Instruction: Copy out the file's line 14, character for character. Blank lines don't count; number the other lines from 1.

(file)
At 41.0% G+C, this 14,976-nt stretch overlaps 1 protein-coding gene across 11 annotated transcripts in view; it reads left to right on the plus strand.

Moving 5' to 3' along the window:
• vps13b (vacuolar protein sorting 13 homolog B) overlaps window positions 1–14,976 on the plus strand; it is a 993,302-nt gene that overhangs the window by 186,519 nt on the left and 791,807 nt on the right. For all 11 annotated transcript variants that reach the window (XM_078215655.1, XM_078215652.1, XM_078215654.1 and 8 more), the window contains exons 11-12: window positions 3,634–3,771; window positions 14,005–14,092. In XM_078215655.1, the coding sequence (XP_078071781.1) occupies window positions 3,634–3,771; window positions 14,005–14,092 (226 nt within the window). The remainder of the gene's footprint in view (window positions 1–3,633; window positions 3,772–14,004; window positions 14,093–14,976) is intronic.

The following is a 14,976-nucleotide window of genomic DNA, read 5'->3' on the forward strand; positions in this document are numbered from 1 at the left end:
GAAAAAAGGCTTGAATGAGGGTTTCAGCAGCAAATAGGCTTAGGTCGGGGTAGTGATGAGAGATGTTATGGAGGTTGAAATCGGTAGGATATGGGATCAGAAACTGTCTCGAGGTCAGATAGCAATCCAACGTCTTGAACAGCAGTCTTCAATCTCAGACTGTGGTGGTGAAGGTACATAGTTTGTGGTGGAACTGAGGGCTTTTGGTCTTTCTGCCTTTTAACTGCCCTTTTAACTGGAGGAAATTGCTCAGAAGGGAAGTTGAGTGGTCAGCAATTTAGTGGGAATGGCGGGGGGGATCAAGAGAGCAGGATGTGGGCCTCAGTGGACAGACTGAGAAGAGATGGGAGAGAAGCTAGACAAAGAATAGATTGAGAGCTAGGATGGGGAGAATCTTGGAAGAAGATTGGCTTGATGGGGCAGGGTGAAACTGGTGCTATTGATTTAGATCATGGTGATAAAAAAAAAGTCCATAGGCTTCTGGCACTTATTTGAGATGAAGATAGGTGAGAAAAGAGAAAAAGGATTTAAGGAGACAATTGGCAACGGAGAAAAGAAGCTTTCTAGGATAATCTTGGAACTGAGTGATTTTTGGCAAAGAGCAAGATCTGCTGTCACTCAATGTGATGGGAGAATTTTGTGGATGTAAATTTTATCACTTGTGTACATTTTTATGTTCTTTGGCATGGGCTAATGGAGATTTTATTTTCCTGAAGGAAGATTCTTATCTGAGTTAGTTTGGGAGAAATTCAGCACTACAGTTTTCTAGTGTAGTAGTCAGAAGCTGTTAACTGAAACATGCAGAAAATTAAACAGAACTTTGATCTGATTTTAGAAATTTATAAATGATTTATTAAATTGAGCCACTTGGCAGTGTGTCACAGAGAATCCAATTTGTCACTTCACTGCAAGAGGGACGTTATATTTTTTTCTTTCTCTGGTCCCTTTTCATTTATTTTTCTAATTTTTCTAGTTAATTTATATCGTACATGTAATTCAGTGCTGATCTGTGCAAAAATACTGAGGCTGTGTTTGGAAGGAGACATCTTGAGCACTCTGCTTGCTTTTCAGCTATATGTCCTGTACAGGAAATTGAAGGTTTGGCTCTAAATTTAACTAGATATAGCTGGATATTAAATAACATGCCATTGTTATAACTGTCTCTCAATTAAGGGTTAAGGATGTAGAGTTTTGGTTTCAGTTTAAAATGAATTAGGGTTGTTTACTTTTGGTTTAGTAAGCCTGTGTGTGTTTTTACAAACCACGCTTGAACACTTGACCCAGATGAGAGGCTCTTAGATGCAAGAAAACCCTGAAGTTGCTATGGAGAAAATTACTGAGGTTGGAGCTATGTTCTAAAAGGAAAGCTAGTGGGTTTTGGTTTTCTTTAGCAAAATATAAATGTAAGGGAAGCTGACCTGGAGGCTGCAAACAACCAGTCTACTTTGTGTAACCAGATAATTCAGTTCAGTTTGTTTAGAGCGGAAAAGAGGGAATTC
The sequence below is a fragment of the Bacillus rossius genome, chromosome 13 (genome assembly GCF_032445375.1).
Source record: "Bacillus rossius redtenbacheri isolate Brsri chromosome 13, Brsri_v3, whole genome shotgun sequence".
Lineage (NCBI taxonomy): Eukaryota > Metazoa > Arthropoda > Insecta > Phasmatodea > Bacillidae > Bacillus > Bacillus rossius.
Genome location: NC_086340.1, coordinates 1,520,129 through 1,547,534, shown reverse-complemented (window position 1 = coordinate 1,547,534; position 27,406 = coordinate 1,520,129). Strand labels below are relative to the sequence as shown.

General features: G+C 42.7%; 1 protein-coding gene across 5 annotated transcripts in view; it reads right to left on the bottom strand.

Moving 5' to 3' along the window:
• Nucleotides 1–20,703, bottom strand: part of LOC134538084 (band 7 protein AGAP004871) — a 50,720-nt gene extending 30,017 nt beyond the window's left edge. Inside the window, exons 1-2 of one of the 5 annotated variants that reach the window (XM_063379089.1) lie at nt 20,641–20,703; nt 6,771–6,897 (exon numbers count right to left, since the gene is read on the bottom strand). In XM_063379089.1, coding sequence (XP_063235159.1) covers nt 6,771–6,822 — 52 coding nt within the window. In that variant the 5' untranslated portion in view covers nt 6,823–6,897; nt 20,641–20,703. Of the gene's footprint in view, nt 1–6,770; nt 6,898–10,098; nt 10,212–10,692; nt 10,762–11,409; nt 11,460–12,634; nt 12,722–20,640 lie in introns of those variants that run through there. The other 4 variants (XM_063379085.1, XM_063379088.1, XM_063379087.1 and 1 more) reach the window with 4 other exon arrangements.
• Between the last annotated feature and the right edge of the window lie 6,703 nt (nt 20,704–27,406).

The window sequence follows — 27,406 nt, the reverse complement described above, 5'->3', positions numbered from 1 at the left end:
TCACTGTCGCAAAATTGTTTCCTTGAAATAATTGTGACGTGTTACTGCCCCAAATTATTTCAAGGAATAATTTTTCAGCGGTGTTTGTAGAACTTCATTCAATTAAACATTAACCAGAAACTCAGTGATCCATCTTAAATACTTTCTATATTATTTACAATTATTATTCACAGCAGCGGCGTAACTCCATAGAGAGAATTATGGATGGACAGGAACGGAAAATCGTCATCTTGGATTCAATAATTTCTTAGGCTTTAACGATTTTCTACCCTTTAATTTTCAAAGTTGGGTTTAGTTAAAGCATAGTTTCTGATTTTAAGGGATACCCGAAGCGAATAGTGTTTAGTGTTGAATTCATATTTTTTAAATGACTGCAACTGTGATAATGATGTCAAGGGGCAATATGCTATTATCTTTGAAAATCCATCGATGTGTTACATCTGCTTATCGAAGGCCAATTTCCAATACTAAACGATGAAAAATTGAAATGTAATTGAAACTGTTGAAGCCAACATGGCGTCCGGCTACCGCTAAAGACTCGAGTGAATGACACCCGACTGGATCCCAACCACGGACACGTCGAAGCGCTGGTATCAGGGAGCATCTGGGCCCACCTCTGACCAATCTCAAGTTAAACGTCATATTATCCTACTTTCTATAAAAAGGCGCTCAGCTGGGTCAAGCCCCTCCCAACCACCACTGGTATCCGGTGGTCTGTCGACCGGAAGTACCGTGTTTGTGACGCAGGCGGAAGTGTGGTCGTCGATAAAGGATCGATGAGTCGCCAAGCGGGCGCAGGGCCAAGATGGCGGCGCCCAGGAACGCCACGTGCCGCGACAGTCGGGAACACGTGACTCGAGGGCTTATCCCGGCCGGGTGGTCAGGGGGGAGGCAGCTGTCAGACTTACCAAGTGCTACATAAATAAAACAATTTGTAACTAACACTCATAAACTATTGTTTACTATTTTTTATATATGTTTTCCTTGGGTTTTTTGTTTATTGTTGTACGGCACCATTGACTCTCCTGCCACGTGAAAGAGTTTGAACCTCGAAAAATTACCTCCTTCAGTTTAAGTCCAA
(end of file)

The window sequence follows — 27,406 nt, the reverse complement described above, 5'->3', positions numbered from 1 at the left end: